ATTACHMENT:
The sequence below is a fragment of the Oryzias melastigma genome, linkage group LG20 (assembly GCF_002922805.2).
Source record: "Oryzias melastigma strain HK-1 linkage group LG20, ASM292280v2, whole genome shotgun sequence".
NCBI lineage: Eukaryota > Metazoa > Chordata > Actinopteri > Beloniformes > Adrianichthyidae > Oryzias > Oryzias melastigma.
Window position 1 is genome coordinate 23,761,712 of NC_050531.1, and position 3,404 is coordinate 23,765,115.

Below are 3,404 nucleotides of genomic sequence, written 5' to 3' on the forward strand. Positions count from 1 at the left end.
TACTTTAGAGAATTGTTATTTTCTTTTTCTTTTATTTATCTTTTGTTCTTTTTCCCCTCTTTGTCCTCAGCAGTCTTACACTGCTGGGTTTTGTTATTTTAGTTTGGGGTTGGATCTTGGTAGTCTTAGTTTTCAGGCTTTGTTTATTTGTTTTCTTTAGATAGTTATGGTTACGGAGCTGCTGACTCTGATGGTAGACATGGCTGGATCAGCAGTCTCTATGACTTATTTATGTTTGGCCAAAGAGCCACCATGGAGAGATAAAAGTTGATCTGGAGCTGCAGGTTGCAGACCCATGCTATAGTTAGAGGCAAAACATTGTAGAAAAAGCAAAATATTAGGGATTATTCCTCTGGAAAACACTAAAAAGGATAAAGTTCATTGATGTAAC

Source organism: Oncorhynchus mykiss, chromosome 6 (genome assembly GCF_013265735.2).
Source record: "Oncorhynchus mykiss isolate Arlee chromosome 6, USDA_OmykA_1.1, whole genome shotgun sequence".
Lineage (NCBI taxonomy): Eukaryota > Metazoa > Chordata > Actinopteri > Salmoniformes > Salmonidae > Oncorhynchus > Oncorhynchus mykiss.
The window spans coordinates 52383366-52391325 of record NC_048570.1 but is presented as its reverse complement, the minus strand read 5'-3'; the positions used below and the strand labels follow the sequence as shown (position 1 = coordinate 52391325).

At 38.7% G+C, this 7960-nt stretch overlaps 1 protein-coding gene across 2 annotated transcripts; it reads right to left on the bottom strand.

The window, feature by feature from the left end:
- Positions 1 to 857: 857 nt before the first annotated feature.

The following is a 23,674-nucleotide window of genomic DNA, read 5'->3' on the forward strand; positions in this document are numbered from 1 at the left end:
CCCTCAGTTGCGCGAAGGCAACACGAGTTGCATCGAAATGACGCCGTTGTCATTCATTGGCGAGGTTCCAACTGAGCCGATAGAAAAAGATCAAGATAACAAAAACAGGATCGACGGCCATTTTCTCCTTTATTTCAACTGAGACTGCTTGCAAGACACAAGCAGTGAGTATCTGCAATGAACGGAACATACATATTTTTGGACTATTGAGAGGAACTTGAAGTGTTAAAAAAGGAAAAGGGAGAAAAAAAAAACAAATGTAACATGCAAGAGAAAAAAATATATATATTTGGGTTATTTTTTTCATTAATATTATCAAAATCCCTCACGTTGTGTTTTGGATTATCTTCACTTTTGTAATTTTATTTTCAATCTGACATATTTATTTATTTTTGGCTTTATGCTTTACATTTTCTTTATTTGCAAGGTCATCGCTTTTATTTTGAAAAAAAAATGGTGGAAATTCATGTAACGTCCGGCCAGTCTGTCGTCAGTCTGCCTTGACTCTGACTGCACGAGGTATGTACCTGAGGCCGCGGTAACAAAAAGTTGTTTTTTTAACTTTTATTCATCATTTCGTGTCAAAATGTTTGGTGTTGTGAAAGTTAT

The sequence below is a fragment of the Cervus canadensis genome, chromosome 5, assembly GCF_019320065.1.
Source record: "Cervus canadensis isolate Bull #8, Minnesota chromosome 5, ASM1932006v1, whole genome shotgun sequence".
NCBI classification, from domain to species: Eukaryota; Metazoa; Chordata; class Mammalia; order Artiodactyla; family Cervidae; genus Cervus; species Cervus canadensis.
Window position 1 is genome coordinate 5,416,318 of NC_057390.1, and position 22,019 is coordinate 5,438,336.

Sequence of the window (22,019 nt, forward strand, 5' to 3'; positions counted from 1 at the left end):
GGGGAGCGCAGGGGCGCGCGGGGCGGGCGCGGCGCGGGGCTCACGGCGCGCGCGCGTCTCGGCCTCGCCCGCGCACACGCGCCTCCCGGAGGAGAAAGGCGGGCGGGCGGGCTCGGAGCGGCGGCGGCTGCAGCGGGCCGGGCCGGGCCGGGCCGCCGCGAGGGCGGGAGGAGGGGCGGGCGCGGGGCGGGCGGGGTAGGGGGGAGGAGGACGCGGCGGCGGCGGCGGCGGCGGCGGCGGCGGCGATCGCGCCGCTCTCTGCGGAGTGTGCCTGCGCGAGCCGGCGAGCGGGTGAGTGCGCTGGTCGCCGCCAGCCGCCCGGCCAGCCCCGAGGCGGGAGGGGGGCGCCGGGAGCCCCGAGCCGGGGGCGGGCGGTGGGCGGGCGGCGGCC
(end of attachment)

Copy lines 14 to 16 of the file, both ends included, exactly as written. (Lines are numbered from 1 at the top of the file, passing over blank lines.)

The following is a 23,674-nucleotide window of genomic DNA, read 5'->3' on the forward strand; positions in this document are numbered from 1 at the left end:
CCCTCAGTTGCGCGAAGGCAACACGAGTTGCATCGAAATGACGCCGTTGTCATTCATTGGCGAGGTTCCAACTGAGCCGATAGAAAAAGATCAAGATAACAAAAACAGGATCGACGGCCATTTTCTCCTTTATTTCAACTGAGACTGCTTGCAAGACACAAGCAGTGAGTATCTGCAATGAACGGAACATACATATTTTTGGACTATTGAGAGGAACTTGAAGTGTTAAAAAAGGAAAAGGGAGAAAAAAAAAACAAATGTAACATGCAAGAGAAAAAAATATATATATTTGGGTTATTTTTTTCATTAATATTATCAAAATCCCTCACGTTGTGTTTTGGATTATCTTCACTTTTGTAATTTTATTTTCAATCTGACATATTTATTTATTTTTGGCTTTATGCTTTACATTTTCTTTATTTGCAAGGTCATCGCTTTTATTTTGAAAAAAAAATGGTGGAAATTCATGTAACGTCCGGCCAGTCTGTCGTCAGTCTGCCTTGACTCTGACTGCACGAGGTATGTACCTGAGGCCGCGGTAACAAAAAGTTGTTTTTTTAACTTTTATTCATCATTTCGTGTCAAAATGTTTGGTGTTGTGAAAGTTAT

The sequence below is a fragment of the Cervus canadensis genome, chromosome 5, assembly GCF_019320065.1.